Northern Colorado needs trained workers. And now, if you want to work as an automotive technician, manufacturing production technician, power plant operator, or welder across a wide spectrum of industries, you can get trained for an excellent job with great pay at the newest training facility in Colorado.
A different ribbon cutting
Little Bear Peak opened in 2015 to house Front Range Community College’s Automotive Technology, Manufacturing and Energy Technology, and Welding Technology programs. Welding student Rachel Chapman had the honor of ceremoniously opening the building, but it wasn’t your usual ribbon cutting. Rachel used a welding torch to cut a ribbon welding students had fabricated.
What’s inside Little Bear Peak?
Seven classrooms and five lab areas where you can really learn and practice your new skills.
- Automotive Technology has dedicated labs for engine and transmission training. There are 14 service bays with in-ground lifts and state-of-the-art equipment like computerized alignment racks.
- Manufacturing and Energy Technology’s lab, with simulators to train students to operate complex industrial and energy equipment, adjoins its classroom.
- Steps outside of the building is a solar array station for Manufacturing and Energy Technology.
- Welding Technology has 43 welding booths. The booths are big enough to allow two students to work with a faculty member in a booth.
- Welding now has a dedicated fabrication space, and one of the classrooms has a Virtual Welder.
The faculty worked closely with its industry advisors and the architectural and construction teams to develop a modern, efficient training facility. See the image gallery.
Training aligns with industry
Collaboration with industry advisors means the training you receive aligns with the skills employers want. Not just the hard skills either. Our technical programs are set up to give you the soft skills like teamwork and communication in a work environment.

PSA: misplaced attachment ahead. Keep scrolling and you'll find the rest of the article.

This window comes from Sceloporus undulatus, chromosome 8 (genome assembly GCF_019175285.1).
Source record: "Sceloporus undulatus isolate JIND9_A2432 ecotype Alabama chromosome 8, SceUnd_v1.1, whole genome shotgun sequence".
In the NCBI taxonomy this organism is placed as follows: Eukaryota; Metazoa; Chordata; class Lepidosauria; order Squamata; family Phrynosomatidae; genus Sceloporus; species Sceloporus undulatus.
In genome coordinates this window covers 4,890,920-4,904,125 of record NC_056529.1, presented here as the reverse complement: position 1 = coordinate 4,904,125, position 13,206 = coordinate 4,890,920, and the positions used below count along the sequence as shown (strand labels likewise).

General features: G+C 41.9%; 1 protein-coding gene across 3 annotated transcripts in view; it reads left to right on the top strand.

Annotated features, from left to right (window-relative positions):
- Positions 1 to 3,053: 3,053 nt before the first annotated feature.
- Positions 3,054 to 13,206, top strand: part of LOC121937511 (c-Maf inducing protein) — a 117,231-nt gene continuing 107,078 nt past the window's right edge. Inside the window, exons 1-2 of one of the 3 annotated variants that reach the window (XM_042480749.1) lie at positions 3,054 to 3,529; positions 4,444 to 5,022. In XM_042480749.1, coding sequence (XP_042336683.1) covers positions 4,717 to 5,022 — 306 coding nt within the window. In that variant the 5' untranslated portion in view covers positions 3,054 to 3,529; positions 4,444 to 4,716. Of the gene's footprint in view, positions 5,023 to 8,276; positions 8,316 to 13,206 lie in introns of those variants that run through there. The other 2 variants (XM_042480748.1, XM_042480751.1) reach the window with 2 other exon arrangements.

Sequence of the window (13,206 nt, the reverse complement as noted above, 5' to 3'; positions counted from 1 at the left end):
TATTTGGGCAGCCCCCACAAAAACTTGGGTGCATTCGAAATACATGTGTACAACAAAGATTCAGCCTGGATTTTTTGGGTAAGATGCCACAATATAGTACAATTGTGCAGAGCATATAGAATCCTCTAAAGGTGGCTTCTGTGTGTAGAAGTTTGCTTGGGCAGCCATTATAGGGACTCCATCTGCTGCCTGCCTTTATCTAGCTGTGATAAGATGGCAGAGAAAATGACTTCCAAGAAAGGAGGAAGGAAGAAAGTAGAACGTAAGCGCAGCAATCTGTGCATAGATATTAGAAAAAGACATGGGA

Industry knows their futures depend on new, skilled workers to replace workers who are close to retiring, and they are investing in the programs in Little Bear Peak because that’s where they will find their future workforce.
Markley Motors Automotive Technology Laboratory
Markley Motors in Fort Collins has made a $100,000 commitment to the Automotive Technology Program. In gratitude, we are naming the auto lab the Markley Motors Automotive Technology Laboratory.
Forney Industries supports Welding Technology
Forney Industries, a nationwide leader in the distribution of metal-working and welding products, established a $100,000 scholarship endowment for Welding Technology students. In addition, for or more than a decade, Forney has supplied the Welding Technology Program and its students with high-end welding equipment and the gloves, helmets, coats, and other supplies students need.
Great partners help great programs succeed
As Dr. Nancy McCallin, president of the Colorado Community College System, said, “Great programs need great partners to succeed.”
Community colleges, she said, educate students for careers in high demand. The payoff for industry is great workers, and students benefit, too. A student who earns an Associate of Applied Science degree – the technical degree in community colleges – sees his or her quality of life improve by 55 percent, she said.
The Colorado Department of Labor and Employment says the average salary for an automotive service technician in 2013 was $41,361; manufacturing production technician, $67,412; power plant operator, $69,839; and welder, $41,876. You can get an excellent job with great pay, and learning skills in Little Bear Peak can help you get there.